The Bangladesh Army before the Accord was signed carried out numerous massacres in the CHT [please refer to the table on page 5]. Many of the massacres included mass rapes. Along with rape, proselytism of Pahari men and through marriage, many women has added a new dimension of assimilation. Based in Rangamti, a Saudi and Kuwait funded NGO has carried out many conversion of Paharis. Another NGO, the Tribal Muslim Welfare Association also works to convert Pahari people by giving them food and land incentives. A Tripura man talks about his experience of becoming Muslim.

We have become Muslims, because this is a Muslim majority country.  My parents were not Muslims.  Nor were my wife’s family. But I left my community and became a Muslim.  Many tribal women marry Bengalis and become Muslim.  But a year or two after marriage, they are often divorced.  Many of them commit suicide. Every year 12 or so such divorce cases occur.  But under Muslim law, they should be getting compensation when divorced.  I advise these women not to get married unless they agree to terms of the Muslim marriage contract.[8]

Lack of government policies and legislations

The Awami League-led government has expressed its desire to go back to the secular spirit of the Constitution; there is a renewed movement from the indigenous and progressive Bangali civil society to get recognition for people from different ethnic origins. Currently article 28(4) of the Constitution says: “Nothing in this article shall prevent the State from making special provision in favor of women or children or for the advancement of any backward section of citizens.” Section 10 [participation of women in national life] of the Constitution says: “Steps shall be taken to ensure participation of women in all spheres of national life”. Articles 27-43 allows citizens to enjoy equal opportunities with regard to public employment or education, to life, liberty, personal security, and freedom of movement, assembly and association, expression, religion, profession and occupation and property, and to the protection of home and correspondence.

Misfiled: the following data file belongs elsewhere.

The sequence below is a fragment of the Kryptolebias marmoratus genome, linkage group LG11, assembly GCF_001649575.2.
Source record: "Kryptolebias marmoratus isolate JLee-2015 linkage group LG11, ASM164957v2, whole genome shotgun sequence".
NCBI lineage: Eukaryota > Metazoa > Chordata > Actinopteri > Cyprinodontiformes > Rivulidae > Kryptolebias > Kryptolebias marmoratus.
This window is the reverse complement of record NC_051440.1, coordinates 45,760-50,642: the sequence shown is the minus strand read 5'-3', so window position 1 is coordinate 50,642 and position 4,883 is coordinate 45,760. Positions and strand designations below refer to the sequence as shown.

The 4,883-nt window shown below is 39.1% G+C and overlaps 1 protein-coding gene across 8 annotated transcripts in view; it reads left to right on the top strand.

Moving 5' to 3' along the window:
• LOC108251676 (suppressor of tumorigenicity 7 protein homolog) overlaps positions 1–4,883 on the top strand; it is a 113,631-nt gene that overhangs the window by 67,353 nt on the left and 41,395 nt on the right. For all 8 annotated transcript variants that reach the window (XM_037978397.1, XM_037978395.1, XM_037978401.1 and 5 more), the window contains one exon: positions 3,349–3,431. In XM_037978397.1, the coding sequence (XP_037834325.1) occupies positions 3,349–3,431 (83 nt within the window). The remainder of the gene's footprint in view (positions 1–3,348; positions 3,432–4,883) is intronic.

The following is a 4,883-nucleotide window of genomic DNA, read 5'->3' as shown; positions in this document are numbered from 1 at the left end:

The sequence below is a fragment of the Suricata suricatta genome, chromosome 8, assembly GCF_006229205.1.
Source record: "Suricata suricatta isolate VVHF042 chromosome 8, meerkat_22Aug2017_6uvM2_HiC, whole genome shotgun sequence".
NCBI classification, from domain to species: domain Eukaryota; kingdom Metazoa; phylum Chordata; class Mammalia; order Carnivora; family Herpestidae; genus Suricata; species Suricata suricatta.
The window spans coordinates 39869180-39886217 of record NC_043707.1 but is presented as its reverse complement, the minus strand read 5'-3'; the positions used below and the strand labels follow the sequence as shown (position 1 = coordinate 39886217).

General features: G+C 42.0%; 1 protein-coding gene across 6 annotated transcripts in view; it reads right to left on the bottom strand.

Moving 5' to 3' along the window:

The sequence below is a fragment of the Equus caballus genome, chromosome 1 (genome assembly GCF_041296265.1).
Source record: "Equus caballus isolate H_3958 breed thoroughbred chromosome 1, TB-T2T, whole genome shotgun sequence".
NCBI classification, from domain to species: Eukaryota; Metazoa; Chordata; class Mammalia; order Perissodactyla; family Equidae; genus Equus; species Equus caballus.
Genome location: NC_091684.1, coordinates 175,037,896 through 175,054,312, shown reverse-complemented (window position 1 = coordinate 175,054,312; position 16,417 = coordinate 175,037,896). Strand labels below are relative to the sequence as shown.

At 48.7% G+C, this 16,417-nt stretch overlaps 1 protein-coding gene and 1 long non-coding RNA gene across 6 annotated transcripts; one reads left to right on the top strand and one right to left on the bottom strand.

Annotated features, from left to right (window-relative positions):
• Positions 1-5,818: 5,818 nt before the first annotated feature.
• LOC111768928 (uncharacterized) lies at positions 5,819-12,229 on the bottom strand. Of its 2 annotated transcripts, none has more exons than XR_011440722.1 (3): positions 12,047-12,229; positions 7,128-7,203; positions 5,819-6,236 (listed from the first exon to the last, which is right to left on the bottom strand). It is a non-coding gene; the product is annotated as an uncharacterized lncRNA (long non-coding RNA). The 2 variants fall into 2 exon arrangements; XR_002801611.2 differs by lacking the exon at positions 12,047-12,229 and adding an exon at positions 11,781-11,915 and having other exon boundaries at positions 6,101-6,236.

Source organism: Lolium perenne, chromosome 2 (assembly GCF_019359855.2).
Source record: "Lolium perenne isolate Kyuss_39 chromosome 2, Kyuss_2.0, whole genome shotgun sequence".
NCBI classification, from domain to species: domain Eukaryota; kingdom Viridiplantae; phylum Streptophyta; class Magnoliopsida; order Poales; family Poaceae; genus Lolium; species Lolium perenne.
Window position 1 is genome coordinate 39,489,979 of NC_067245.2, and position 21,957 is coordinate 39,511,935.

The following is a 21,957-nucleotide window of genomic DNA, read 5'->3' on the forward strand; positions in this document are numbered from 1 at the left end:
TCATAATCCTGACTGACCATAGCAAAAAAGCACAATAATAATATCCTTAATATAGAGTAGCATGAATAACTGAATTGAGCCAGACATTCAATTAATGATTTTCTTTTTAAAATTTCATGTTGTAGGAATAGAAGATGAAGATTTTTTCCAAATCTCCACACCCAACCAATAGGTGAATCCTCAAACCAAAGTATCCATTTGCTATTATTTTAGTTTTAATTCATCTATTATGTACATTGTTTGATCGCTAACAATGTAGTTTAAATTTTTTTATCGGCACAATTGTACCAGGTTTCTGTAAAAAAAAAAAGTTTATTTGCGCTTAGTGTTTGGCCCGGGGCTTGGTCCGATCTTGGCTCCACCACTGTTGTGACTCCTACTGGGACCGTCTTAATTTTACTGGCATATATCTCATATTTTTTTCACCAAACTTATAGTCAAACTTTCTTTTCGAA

Out of the 345 seats in the national parliament, 45 are reserved for women to increase representation of women in the political process. None are reserved for any special women’s group in Bangladesh. After the signing of the CHT Accord in 1997, no Pahari woman has been nominated as a Member of Parliament (MP) in the reserved seats for women. Prior to the Accord, there had been two Pahari women MPs.

Both the United Nations Universal Declaration on Human Rights and the 1995 Beijing Declaration recognize women’s equal participation in political activities. Bangladesh also ratified the Convention on the Elimination of All forms of Discrimination against Women (CEDAW) in 1984. It still has reservations on Article 2 and 16.1(C). The withdrawal of reservation on Article 2[9] would be particularly favorable to frame special laws and policies to end discrimination against indigenous women by the state. Article 16.1(c)[10] would also help give Pahari women equal rights in their customary laws.

The Government of Bangladesh has also endorsed many more international treaties like the International Convention on the Elimination of All Forms of Racial Discrimination (ICERD), International Covenant on Civil and Political Rights (ICCPR) and the International Covenant on Economic, Social and Cultural Rights (ICESCR). They all talk about ensuring equal rights to men and women to enjoy civil and political rights and prevent discrimination.

United Nations Declaration on the Rights of Indigenous Peoples (UNDRIP) has provisions for security and protection of indigenous women, to free themselves from discrimination and to empower them to assert their rights and preserve their culture. However, the Government of Bangladesh has refused to recognize indigenous people in the Constitution and the Foreign Minister in April 2010 was quoted as saying that Bangladesh did not have any indigenous people.[11] The government asserts that the Bangali ethnic communities have been living in the country for longer than the other ethnic communities and as such are the original inhabitants (i.e. the ‘adibashis’, the Bengali equivalent of ‘indigenous’) of the country.

This year the country passed the ‘Small Ethnic Communities Cultural Institute Bill 2010’ for indigenous people as a further assertion to non-recognition of indigenous people. Although the Paharis assert themselves as ‘indigenous’ (with exception from one political group UPDF – United People’s Democratic Front which uses the term ‘ethnic minorities’), the government now uses the term ‘small ethnic minorities’ for them.

Furthermore, the Government of Bangladesh’s National Policy for the Advancement of Women, 1997 does not address the unique position of the indigenous women or those indigenous women living under military-led administration in the CHT.